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We check out three entertainment spots so you don't have to


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The Franchise Times crew aced Escape the Room’s challenge with time to spare.

You can’t help but feel a little like royalty when a server silently crouches through the darkness of a comfortable theater to bring you a beer and some fancy cheese curds. That’s the unique service model of Alamo Drafthouse Cinema, the movie theater franchise that has grown to 24 markets across the country. Outside, it looks like any standard movie theater. But as a lifelong movie fan, I believe Alamo evokes the feeling of the micro cinemas filled with film nerds watching their favorite cult classic—and it’s intentional, but doesn’t feel forced. The theaters even host quirky events around those cult classics and modern films alike, giving every movie the “Rocky Horror Picture Show" treatment. But unlike those micro cinema haunts, with their small screens and cushions that hold the history of butts innumerable, I enjoy the amenities of modern theaters. Access to a full bar inside the theater, a decent gastro pub menu with food ferried in by near-ninjas, and great seats, sound and screens are something I’ll crave until Alamo arrives in my market.

The upshot: Alamo seems to hit the center of the Venn diagram for moviegoers: Families can come for an affordable movie night at about $11 a ticket, suburban aficionados can come for a beer and cult classic experience outside the urban core, and couples can get their dinner and a movie in an upscale environment. —NU


The bromance crowd dominates the bays at Top Golf, with chilly temperatures out front yet cushy, heated couches well behind the swing line to keep warm on a below 30-degree day. Those dudes were absolutely crushing their drives, one after the other, although not necessarily hitting the targets, and in one case were filling about six bays for a bachelor party. It doesn’t really matter, though, if your group is less robust, as my family of four for my son’s 20th birthday party was, since you’re competing against each other in fast-paced games for $35 an hour plus a $5 per person membership fee the first time each person plays. I found the price to golf more than reasonable and highly addictive; when your time is up, you’re warned several minutes in advance and can add another half hour or hour with ease, and we did that a number of times. The soaking comes in the food and drink prices—not necessarily outrageous for delicious fried chicken sandwiches, tasty flatbread pizzas and disgusting mini donuts that you could infuse with strawberry, chocolate or other flavors (the flavors were disgusting, not the donuts) but the costs quickly add up.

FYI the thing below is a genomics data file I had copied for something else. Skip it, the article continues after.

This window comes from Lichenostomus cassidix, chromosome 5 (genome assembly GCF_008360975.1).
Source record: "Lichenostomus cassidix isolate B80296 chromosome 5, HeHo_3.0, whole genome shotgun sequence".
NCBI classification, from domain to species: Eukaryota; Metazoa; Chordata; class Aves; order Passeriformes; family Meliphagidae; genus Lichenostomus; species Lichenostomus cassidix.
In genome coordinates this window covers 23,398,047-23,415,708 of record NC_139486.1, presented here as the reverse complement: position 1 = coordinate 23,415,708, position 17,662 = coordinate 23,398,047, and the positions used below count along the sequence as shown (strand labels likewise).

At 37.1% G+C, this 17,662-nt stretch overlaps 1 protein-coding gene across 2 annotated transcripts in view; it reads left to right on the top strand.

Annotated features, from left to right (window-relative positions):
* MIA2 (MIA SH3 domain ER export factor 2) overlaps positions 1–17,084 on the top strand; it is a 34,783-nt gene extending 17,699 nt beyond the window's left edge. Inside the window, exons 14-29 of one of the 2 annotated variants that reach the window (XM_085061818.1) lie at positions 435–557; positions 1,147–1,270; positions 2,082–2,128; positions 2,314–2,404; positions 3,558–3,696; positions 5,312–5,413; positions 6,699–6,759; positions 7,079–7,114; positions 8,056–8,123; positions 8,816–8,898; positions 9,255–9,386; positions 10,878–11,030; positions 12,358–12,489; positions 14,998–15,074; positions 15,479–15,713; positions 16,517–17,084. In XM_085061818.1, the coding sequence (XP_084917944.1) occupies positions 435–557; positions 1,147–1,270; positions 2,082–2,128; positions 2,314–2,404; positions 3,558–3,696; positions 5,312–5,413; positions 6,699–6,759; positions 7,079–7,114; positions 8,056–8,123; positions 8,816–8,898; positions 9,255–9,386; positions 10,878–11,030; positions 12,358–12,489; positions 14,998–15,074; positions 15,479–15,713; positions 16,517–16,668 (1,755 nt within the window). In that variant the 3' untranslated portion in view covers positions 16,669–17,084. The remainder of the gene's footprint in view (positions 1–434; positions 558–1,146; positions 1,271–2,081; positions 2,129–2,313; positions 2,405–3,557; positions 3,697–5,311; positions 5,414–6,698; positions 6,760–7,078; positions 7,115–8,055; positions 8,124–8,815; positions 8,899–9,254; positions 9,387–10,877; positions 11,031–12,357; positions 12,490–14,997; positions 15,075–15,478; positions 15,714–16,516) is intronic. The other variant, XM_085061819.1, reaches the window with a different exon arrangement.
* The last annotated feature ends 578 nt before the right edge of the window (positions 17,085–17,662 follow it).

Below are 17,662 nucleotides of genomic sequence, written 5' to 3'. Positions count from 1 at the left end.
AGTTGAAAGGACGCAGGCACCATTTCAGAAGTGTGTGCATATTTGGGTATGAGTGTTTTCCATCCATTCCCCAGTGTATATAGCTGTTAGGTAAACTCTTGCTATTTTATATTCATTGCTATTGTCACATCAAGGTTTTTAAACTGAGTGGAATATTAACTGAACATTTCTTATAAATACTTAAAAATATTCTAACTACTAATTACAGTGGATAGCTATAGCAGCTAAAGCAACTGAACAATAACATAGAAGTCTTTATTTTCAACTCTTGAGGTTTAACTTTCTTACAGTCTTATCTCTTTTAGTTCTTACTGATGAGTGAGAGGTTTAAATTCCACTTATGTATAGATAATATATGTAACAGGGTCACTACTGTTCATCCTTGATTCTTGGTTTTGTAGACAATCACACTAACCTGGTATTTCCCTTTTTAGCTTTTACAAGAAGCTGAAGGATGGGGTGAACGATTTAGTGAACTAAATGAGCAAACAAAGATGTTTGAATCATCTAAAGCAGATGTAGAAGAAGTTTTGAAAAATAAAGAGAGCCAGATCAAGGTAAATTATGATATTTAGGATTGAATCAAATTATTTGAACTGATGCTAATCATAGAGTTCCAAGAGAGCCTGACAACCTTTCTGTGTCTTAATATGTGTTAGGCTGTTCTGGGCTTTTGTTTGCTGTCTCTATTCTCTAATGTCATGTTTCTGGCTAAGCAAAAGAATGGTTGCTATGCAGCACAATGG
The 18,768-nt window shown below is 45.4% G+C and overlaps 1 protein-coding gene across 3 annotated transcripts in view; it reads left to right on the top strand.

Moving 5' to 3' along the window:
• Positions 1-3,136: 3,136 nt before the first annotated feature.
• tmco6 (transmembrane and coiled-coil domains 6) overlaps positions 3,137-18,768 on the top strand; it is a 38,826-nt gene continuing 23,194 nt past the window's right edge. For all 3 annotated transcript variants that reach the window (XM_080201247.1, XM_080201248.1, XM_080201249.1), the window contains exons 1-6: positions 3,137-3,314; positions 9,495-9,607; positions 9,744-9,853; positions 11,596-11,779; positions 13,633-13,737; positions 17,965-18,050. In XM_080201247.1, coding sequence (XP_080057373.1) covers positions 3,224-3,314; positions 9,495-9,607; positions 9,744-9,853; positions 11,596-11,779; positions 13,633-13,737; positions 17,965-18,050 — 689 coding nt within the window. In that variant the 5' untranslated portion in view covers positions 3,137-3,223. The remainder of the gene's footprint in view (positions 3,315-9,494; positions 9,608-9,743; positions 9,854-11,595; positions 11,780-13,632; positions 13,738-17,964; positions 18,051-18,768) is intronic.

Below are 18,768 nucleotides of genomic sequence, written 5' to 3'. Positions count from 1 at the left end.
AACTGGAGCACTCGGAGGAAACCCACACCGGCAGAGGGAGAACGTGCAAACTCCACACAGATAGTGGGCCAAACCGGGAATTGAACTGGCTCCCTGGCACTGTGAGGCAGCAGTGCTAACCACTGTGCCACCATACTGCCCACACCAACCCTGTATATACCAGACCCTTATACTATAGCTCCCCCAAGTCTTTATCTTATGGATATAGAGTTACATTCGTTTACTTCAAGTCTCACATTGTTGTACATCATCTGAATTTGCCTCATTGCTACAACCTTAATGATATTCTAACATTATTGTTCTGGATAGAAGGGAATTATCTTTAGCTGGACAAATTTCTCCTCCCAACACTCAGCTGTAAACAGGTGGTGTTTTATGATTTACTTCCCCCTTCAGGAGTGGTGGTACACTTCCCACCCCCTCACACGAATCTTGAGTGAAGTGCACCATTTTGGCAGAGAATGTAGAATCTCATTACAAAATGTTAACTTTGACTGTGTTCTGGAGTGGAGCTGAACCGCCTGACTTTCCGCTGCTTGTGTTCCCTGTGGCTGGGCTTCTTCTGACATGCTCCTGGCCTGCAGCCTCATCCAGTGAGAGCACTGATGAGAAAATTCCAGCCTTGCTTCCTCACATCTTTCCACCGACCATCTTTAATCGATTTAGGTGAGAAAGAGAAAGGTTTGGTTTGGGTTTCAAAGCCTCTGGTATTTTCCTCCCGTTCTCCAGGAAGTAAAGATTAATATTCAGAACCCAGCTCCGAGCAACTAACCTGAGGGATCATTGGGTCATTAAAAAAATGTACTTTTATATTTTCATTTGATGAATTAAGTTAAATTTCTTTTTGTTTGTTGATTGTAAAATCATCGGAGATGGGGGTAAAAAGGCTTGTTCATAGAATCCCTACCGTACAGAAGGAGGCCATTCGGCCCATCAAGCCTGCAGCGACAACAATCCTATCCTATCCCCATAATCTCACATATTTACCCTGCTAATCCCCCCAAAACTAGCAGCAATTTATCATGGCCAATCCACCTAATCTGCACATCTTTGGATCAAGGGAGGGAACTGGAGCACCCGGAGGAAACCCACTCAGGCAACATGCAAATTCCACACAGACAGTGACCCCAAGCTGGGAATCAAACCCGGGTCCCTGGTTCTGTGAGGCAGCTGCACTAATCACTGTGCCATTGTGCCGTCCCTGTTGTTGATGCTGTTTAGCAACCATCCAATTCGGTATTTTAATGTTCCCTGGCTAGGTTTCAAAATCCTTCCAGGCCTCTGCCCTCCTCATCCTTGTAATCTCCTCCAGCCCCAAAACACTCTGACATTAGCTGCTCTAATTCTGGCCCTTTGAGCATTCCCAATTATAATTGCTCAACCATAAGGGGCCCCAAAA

The upshot: The add-on food, friendly servers (called “caddies”) and tech-enabled golfing (each ball has a chip and your score is displayed on the screen as soon as it lands) look like a gold mine for the franchisees, which is good since a Top Golf reportedly costs $18 million to build.—BE


No matter how much you like your coworkers, there’s a certain dread that comes with being locked in a room with them and forced to do a series of puzzles. That feeling is never more palpable than when the door to your escape room closes and a 60-minute timer starts ticking down. During a trip to Escape the Room, a non-franchised escape room location, that trepidation was amplified with an additional hopeful escapee: some lady named Karen. The first minutes were a bit awkward. Five Franchise Times employees and Karen were stuck in a little room with a stained glass window, a bench, a locked confessional (yes, like the Catholics use) and a big sliding puzzle. With every minute lost from the big timer on the wall, the apathy grew. At least there was a bench. But once we heard the first telltale “click” of some gizmo opening, it got a lot more interesting. And quickly small groups and duos had formed to tackle the various challenges in the room and the following two secret rooms hidden behind the confessional. It’s fascinating to see what kind of personalities emerge during this kind of experience. Leaders, note-takers, tinkerers and brainstorming traits all push forth and create the true puzzle: getting six people to agree on something. With eight minutes to spare and for $28 per person, the team successfully defeated both the physical and personality puzzles. One can only hope your team is as smart and as collaborative as the Franchise Times team (plus Karen).

The upshot: It’s no wonder the escape room phenomenon has exploded among corporate team builders and romantic couples alike. It’s a great way to peel back the personalities and glimpse how they think in just 60 minutes.—NU

Ever wonder how consumers feel about your franchise? Editorial staffers Laura Michaels, Nick Upton, Tom Kaiser and Beth Ewen check out three brands in a different genre each issue, and report back.

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